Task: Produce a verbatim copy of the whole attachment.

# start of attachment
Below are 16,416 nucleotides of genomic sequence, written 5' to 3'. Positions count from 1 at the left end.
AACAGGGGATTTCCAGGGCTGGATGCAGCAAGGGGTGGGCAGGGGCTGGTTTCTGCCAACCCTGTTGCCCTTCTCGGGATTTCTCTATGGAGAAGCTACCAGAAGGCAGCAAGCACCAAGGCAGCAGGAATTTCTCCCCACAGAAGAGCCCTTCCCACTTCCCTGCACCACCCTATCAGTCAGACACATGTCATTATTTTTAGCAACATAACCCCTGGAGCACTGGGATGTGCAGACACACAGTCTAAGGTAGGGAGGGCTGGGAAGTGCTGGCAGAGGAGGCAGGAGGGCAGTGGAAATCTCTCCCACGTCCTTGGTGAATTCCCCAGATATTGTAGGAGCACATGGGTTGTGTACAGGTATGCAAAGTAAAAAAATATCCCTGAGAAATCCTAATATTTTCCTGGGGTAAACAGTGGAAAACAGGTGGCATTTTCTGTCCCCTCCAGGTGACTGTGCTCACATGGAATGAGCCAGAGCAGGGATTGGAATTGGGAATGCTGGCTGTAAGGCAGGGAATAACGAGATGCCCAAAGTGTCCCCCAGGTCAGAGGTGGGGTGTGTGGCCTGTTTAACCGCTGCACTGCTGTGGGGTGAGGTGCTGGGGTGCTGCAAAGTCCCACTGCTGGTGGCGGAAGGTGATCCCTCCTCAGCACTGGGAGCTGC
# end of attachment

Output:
Below are 16,416 nucleotides of genomic sequence, written 5' to 3'. Positions count from 1 at the left end.
AACAGGGGATTTCCAGGGCTGGATGCAGCAAGGGGTGGGCAGGGGCTGGTTTCTGCCAACCCTGTTGCCCTTCTCGGGATTTCTCTATGGAGAAGCTACCAGAAGGCAGCAAGCACCAAGGCAGCAGGAATTTCTCCCCACAGAAGAGCCCTTCCCACTTCCCTGCACCACCCTATCAGTCAGACACATGTCATTATTTTTAGCAACATAACCCCTGGAGCACTGGGATGTGCAGACACACAGTCTAAGGTAGGGAGGGCTGGGAAGTGCTGGCAGAGGAGGCAGGAGGGCAGTGGAAATCTCTCCCACGTCCTTGGTGAATTCCCCAGATATTGTAGGAGCACATGGGTTGTGTACAGGTATGCAAAGTAAAAAAATATCCCTGAGAAATCCTAATATTTTCCTGGGGTAAACAGTGGAAAACAGGTGGCATTTTCTGTCCCCTCCAGGTGACTGTGCTCACATGGAATGAGCCAGAGCAGGGATTGGAATTGGGAATGCTGGCTGTAAGGCAGGGAATAACGAGATGCCCAAAGTGTCCCCCAGGTCAGAGGTGGGGTGTGTGGCCTGTTTAACCGCTGCACTGCTGTGGGGTGAGGTGCTGGGGTGCTGCAAAGTCCCACTGCTGGTGGCGGAAGGTGATCCCTCCTCAGCACTGGGAGCTGC